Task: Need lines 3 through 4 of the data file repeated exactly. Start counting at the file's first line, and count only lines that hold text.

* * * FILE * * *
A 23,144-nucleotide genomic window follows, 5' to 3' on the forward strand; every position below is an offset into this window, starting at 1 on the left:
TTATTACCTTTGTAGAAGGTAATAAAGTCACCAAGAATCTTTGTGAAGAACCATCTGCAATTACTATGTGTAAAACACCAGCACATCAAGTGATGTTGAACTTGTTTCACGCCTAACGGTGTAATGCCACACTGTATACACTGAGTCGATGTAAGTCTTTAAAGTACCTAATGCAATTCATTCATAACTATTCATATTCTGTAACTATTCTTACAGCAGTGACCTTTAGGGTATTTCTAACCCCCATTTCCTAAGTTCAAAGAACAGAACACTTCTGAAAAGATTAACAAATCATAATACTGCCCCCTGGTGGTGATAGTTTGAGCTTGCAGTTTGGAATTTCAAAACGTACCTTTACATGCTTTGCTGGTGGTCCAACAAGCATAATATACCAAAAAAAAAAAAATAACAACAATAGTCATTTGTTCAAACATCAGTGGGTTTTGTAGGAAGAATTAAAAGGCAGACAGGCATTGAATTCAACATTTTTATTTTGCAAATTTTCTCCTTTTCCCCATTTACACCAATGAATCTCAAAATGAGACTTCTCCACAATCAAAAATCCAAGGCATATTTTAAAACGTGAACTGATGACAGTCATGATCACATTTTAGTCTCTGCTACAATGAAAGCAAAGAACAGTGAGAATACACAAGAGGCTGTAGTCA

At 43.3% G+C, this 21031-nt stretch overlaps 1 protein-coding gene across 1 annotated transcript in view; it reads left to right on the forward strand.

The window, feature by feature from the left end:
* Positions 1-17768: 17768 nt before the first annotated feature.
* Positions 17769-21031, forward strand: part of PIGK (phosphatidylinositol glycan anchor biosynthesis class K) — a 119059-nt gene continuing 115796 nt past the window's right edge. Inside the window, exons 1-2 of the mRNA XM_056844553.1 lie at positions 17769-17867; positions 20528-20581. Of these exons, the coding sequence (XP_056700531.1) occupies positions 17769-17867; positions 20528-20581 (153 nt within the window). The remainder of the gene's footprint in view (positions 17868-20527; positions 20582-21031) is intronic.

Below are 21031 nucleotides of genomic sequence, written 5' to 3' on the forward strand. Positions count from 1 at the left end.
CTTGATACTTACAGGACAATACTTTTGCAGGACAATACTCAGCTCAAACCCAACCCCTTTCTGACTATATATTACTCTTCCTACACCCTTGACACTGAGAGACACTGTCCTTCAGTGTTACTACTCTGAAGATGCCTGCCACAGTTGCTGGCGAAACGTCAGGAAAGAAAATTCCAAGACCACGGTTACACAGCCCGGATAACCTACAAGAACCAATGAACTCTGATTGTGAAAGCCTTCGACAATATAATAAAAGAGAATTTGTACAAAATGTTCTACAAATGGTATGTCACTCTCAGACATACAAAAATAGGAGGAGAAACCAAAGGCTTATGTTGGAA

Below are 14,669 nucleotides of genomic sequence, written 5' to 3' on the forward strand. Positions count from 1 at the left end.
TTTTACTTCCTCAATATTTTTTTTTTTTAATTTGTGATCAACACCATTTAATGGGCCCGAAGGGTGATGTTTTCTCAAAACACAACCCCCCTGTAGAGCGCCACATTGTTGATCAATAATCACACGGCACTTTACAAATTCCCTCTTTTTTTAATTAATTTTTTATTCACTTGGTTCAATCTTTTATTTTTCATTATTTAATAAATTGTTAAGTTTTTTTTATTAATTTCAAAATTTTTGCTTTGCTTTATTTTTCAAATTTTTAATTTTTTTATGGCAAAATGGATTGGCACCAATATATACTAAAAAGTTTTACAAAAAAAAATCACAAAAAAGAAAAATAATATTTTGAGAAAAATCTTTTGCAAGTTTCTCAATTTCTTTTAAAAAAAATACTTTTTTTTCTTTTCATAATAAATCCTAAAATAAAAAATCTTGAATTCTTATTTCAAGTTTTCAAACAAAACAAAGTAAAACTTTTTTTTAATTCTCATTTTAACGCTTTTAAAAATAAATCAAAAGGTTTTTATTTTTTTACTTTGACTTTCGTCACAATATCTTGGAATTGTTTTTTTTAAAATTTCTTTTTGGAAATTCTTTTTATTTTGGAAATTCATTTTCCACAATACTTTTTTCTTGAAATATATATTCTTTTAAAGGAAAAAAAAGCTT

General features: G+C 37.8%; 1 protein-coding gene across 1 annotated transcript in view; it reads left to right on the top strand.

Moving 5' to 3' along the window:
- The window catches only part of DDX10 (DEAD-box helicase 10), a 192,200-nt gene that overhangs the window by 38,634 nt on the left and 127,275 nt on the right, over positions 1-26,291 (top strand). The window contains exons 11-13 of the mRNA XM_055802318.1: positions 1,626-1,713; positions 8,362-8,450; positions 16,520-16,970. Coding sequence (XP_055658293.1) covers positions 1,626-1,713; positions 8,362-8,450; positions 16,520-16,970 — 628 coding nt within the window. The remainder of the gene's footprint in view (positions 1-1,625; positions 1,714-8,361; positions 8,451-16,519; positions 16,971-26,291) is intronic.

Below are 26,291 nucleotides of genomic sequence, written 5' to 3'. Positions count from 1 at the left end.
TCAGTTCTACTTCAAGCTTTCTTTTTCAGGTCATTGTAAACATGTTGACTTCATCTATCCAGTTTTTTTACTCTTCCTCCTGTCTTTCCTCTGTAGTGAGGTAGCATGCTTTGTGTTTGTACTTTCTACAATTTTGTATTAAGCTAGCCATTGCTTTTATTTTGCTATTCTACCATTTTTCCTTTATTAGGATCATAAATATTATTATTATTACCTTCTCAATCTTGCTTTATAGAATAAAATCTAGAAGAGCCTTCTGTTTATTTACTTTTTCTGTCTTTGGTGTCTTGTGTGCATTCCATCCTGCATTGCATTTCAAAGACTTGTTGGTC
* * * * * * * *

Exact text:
At 43.3% G+C, this 21031-nt stretch overlaps 1 protein-coding gene across 1 annotated transcript in view; it reads left to right on the forward strand.

The window, feature by feature from the left end: